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Lithium Car Battery Recycling

With some of the world’s most prominent car manufacturers announcing plans to phase out petrol and diesel-powered vehicles entirely within the next decade and a half, electric vehicles (EVs) are no longer a dream of the future.

General Motors in the US have stated their intentions to sell only EVs by 2035, while the global growth in sales of EVs and President Biden’s pledge to reach 50% electrification by 2030 prove that EV adoption is finally reaching the mainstream.

This rapid growth, and the move away from fossil fuel reliance, is generally seen as a positive, however, this is not the end of the story, and the social and environmental concerns around how to dispose of lithium batteries that EVs are usually powered by are now coming to light.

The lithium car battery issue is twofold. First, there is clear concern around the level of virgin raw material mining needed for their manufacture. This reliance on metals and minerals as the foundation of this technology presents significant environmental and social issues. However, there are now increased efforts to reduce this through the development of new technologies.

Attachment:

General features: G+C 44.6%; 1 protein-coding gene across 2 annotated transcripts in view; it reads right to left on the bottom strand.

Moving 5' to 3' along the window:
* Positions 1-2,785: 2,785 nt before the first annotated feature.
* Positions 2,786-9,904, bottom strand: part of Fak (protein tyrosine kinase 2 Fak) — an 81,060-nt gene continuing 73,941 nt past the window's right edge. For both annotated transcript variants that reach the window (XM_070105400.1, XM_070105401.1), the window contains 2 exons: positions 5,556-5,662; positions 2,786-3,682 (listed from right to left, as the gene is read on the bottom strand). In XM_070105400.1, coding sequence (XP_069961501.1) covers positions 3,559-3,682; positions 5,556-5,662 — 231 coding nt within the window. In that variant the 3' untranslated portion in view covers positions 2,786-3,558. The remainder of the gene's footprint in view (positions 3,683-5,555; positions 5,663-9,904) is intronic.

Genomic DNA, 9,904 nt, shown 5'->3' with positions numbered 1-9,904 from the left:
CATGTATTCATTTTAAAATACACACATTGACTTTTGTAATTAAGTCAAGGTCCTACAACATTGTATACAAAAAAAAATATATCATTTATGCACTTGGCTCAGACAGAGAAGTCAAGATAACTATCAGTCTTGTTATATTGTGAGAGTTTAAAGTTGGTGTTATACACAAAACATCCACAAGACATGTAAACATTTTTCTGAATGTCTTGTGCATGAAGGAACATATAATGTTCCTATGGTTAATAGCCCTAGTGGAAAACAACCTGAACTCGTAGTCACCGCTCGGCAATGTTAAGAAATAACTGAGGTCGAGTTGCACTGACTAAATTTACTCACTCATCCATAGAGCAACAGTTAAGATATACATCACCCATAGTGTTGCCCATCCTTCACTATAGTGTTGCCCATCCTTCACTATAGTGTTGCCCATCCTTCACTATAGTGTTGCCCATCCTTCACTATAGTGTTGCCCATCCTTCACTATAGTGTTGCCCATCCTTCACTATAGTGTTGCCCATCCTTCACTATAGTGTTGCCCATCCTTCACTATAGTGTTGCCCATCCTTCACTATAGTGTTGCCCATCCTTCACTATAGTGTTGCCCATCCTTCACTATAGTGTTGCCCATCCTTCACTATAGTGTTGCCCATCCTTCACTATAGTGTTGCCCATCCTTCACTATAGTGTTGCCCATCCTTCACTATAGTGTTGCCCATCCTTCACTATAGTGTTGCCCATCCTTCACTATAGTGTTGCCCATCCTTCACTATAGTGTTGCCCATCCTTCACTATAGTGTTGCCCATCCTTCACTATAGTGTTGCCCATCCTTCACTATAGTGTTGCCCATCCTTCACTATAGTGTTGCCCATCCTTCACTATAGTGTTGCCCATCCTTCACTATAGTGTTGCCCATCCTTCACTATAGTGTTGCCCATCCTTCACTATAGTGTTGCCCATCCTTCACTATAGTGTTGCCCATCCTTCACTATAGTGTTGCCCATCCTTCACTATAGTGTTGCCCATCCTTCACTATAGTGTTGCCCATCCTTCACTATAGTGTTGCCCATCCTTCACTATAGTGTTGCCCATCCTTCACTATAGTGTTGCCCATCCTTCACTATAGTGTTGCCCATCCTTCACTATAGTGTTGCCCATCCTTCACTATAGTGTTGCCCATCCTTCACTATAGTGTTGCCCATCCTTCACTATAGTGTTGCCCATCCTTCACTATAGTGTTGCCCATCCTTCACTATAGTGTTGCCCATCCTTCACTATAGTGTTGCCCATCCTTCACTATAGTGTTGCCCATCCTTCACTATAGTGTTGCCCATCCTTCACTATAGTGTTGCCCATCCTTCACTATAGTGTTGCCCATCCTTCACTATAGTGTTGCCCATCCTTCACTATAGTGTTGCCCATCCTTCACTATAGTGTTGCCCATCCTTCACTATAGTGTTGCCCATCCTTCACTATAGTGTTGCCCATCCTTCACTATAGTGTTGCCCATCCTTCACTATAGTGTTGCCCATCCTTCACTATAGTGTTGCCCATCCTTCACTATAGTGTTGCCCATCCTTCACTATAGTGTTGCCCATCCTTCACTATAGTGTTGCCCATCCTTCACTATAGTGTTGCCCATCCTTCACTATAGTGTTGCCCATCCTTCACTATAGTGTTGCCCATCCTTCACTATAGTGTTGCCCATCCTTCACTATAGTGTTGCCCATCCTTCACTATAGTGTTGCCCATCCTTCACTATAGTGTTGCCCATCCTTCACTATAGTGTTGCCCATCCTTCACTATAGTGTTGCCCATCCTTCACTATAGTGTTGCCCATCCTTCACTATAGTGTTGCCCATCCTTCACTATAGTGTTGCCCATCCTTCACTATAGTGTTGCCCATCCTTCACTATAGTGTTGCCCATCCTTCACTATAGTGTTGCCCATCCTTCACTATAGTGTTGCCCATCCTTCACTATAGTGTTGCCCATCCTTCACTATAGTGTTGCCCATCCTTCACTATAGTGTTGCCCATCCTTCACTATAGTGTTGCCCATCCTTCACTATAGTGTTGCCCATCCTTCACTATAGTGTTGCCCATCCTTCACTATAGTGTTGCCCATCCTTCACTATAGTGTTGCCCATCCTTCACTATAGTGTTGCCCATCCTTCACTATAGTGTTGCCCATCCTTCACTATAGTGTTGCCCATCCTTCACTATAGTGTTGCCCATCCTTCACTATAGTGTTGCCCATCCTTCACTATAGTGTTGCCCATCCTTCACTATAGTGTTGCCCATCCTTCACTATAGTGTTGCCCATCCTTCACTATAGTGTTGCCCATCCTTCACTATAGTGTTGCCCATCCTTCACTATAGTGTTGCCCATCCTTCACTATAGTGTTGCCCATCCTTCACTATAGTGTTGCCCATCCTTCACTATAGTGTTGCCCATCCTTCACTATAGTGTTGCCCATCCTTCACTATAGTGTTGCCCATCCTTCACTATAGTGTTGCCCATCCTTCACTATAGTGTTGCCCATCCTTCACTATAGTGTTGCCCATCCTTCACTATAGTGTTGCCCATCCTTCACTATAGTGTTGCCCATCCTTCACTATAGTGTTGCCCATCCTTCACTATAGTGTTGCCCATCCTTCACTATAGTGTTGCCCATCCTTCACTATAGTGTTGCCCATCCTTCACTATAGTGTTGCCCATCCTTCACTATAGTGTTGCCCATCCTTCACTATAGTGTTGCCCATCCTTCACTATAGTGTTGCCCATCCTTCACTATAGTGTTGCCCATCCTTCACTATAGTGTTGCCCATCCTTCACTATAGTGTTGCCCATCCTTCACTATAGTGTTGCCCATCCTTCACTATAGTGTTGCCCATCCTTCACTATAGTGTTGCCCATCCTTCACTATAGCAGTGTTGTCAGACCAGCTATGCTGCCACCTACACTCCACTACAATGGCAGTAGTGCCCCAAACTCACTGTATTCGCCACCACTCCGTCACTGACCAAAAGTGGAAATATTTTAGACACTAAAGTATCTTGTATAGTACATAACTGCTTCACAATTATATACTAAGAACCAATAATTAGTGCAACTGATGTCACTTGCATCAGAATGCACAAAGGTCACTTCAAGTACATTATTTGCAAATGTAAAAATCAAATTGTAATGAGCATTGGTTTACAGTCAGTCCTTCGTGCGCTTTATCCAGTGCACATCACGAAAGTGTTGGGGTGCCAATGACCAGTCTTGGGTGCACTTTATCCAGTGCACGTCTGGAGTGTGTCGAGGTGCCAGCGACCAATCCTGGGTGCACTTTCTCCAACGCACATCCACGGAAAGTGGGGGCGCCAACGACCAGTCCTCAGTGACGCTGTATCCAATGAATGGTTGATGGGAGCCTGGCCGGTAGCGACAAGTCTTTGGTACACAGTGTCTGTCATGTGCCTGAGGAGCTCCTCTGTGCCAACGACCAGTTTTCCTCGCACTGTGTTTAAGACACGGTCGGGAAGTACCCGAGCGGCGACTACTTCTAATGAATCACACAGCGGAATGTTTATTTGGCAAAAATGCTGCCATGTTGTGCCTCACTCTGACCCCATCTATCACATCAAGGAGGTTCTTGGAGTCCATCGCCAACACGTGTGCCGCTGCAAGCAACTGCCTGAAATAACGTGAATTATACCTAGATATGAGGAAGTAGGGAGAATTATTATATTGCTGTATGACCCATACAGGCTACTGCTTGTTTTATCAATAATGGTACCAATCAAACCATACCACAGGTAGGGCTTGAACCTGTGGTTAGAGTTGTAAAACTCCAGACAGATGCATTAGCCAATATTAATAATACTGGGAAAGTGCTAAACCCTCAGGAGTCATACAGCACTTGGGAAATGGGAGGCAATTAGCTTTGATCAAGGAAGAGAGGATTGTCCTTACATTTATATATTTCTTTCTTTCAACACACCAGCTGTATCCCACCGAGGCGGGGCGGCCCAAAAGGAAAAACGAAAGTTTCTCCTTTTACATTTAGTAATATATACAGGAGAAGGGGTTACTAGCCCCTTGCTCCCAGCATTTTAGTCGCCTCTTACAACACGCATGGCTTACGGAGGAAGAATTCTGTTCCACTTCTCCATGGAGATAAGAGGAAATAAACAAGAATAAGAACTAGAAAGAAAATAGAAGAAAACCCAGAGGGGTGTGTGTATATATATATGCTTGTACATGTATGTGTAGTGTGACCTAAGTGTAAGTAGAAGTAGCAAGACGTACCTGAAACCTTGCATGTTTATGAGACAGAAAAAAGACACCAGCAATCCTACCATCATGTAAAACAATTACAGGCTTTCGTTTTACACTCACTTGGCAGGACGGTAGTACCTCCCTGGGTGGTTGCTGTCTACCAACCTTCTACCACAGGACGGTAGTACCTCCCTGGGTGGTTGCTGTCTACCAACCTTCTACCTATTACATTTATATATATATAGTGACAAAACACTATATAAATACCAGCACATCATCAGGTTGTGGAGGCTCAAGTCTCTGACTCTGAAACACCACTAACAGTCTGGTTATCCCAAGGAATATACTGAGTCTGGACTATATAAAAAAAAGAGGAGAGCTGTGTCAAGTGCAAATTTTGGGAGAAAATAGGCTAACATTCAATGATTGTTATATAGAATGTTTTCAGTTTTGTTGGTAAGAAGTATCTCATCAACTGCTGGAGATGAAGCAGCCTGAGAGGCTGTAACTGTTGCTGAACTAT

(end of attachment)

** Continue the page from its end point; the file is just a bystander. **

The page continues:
The other problem is, of course, how to dispose of lithium car batteries once they have reached the end of their useful lives—an issue compounded by the types of materials used during manufacture. Today, you can recycle lithium car batteries, and this is the best way to minimize the mining of new raw materials, however, they are not as easily recycled as more conventional lead-acid batteries usually found in cars.

This means that regulators, manufacturers, and other industry players are now attempting to find the best ways to maximize the efficiency of lithium car battery recycling. However, there are numerous barriers to effectively recycling lithium car batteries, some of which we explore here.

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